Despite all of that, the 1986 season brought about one change that impacted Frank Reich and the Buffalo Bills franchise more than anyone could have known. When Reich was drafted, legendary defensive innovator Hank Bullough was in the middle of an unsuccessful stint as a head coach. Bullough is credited, along with Chuck Fairbanks, as the creator of the 3-4 defense. Innovative as he may have been, he was a better coordinator than head coach and after a 2-7 start, Hank Bullough was relieved of his duties and Marv Levy was hired.
The Buffalo Bills record improved for the next two years, finishing 12-4 in 1988, complete with a 21-10 loss to the Cincinnati Bengals in the AFC Championship game. 1989 came and with it saw the retirement of long time offensive coordinator Jim Ringo, his replacement should sound familiar to Colts fans: Ted Marchibroda. Both Marchibroda and Levy were smart enough to realize they had something special in Jim Kelly. They also knew they had been beaten by the Bengals who were using a no huddle offense with great success. With those two realizations the now famous K-Gun offense was born. The offense got its name, not from Jim Kelly but rather Keith “Killer” McKeller, a tall pass catching tight end who had a penchant for coming up with big plays while in the hurry up offense.
There were two things that stood out about the K-Gun, one was the tempo. It’s been said that when the Kelly led Bills were clicking, they could run a play every 16 seconds. Not 16 game seconds, but 16 actual seconds. The second thing that stood out is the fact that Marchibroda and Levy largely handed over play calling duties to Jim Kelly. As a result Kelly was calling plays in the no huddle going as fast as he could down the field and the Buffalo Bills offense was deadly.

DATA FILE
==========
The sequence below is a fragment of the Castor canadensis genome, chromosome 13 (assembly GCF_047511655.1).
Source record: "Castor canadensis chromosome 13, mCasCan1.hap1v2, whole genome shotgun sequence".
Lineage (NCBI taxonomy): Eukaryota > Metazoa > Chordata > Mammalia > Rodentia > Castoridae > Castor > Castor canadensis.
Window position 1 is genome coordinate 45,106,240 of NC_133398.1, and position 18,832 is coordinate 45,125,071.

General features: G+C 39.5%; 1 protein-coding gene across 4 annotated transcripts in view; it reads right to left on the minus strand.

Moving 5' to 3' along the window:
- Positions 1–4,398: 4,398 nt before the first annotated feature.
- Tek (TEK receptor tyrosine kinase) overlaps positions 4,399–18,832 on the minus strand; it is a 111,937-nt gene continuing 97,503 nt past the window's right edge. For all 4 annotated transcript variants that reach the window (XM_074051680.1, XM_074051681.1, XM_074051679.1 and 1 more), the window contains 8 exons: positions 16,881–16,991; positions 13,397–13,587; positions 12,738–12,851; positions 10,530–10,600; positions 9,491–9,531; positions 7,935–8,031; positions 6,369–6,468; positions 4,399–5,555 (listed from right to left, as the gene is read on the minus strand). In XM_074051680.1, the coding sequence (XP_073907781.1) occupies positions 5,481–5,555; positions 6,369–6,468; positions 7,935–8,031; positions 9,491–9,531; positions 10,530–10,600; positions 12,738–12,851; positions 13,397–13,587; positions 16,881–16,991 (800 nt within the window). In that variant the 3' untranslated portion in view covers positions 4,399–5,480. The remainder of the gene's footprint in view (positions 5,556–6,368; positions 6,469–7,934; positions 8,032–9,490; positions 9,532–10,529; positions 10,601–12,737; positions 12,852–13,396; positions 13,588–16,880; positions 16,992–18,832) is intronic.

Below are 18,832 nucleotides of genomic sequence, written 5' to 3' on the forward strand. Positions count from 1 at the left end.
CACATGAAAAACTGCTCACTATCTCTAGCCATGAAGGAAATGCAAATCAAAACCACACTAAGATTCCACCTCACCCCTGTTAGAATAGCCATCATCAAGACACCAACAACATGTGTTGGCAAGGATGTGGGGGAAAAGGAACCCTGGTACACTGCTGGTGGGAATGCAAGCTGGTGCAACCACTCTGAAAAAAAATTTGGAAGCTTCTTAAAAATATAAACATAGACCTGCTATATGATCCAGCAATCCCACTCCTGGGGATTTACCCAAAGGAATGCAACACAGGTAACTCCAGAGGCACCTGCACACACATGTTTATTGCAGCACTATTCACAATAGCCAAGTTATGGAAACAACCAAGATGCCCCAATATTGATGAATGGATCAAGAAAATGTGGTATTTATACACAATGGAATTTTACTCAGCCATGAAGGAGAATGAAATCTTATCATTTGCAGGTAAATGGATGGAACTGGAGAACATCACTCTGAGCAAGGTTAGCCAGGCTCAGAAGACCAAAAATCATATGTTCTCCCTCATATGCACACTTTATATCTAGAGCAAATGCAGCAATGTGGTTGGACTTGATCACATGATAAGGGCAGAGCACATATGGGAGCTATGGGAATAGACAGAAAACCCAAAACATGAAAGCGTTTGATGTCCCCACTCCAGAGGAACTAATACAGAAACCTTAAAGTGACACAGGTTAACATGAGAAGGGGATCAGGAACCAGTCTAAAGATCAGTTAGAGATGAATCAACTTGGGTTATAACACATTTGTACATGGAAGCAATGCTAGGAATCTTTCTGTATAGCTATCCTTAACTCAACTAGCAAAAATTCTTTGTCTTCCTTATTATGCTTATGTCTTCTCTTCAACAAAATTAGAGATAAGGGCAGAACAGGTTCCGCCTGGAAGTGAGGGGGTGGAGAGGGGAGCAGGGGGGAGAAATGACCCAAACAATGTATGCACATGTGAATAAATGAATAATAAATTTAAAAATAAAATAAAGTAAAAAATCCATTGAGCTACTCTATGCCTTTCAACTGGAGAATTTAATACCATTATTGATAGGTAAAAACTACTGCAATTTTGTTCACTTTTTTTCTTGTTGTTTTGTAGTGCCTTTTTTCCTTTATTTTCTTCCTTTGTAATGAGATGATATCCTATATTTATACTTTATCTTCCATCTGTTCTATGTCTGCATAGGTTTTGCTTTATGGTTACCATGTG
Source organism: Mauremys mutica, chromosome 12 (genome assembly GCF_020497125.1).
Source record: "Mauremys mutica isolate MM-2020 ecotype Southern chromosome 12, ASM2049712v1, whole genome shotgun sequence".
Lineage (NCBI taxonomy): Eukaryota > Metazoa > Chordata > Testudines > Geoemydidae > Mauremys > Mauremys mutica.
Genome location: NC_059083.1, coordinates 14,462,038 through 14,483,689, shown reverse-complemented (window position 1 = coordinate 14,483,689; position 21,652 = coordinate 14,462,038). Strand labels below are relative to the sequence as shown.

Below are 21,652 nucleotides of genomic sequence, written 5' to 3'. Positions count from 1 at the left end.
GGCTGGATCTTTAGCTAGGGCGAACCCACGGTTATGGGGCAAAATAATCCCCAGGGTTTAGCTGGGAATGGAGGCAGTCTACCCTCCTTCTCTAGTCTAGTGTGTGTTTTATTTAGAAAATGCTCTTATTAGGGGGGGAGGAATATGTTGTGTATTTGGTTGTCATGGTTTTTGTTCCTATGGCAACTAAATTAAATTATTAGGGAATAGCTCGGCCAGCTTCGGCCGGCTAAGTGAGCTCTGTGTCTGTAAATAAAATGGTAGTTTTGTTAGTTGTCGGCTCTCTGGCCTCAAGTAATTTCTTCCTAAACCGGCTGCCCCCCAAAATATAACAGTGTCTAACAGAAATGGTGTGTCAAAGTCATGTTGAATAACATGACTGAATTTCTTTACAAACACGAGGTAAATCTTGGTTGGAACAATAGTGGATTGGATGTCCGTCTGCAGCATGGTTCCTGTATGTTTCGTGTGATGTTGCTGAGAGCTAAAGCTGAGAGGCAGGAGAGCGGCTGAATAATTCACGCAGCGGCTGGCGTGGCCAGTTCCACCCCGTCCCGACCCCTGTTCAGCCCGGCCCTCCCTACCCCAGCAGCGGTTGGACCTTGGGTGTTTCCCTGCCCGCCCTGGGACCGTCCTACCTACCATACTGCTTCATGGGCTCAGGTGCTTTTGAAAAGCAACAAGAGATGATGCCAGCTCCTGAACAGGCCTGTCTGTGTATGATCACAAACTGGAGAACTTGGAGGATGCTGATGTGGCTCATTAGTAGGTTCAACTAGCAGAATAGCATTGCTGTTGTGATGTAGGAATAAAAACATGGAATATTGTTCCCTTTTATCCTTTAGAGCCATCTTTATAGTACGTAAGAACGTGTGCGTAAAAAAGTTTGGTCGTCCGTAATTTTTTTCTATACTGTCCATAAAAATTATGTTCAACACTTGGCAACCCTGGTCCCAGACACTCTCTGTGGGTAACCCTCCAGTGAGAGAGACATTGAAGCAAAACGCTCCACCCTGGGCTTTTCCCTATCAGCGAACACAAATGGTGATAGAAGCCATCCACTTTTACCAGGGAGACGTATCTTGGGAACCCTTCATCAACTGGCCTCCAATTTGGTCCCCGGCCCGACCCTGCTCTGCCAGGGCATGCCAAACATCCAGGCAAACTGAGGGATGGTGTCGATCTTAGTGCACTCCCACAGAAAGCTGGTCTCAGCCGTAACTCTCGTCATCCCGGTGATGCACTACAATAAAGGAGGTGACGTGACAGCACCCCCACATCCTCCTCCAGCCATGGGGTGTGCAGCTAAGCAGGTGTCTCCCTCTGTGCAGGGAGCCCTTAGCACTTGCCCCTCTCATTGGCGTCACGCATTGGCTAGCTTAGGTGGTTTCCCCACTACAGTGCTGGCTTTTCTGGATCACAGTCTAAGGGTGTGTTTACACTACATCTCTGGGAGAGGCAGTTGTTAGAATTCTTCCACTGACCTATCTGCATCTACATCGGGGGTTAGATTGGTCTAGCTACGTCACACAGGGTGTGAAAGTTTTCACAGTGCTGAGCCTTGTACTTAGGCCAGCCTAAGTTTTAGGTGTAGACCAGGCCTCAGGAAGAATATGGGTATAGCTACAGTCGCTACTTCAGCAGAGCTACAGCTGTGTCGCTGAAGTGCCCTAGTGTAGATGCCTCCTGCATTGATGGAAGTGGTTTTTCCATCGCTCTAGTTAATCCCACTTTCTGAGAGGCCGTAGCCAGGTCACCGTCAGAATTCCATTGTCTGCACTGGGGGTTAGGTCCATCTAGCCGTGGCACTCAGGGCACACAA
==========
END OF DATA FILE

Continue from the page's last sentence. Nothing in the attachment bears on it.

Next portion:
According to Frank Reich (from that last link) some games the Bills would run the same 20 to 25 plays over and over again. That tells us the Bills weren’t necessarily trying to trick anyone, they were instead executing at a very high level.
So what did the K-Gun look like? What was the aim of the system? If we want to take what is a very complex system (as most in football are) and simplify it as much as possible I would tell you the entire point of the K-Gun is to give the quarterback and receivers a numbers advantage. It’s a fancy way to make sure you have at least one more receiver than they have defenders in any one part of the field.
So that doesn’t tell you much while also telling you everything. The K-Gun is another system used to spread and stress a defense. Its goal is to make an out numbered secondary make a choice and to exploit the choice so that no matter what, the offense is in a favorable position.
It all sounds simple, it’s a story as old as time; I have 4 guys, you have 3 guys, I have the advantage. The issue, isn’t the system, it’s having a leader that can read and recognize where the advantage is going to be and then being able to deliver an accurate pass. Jim Kelly was a guy that could do just that.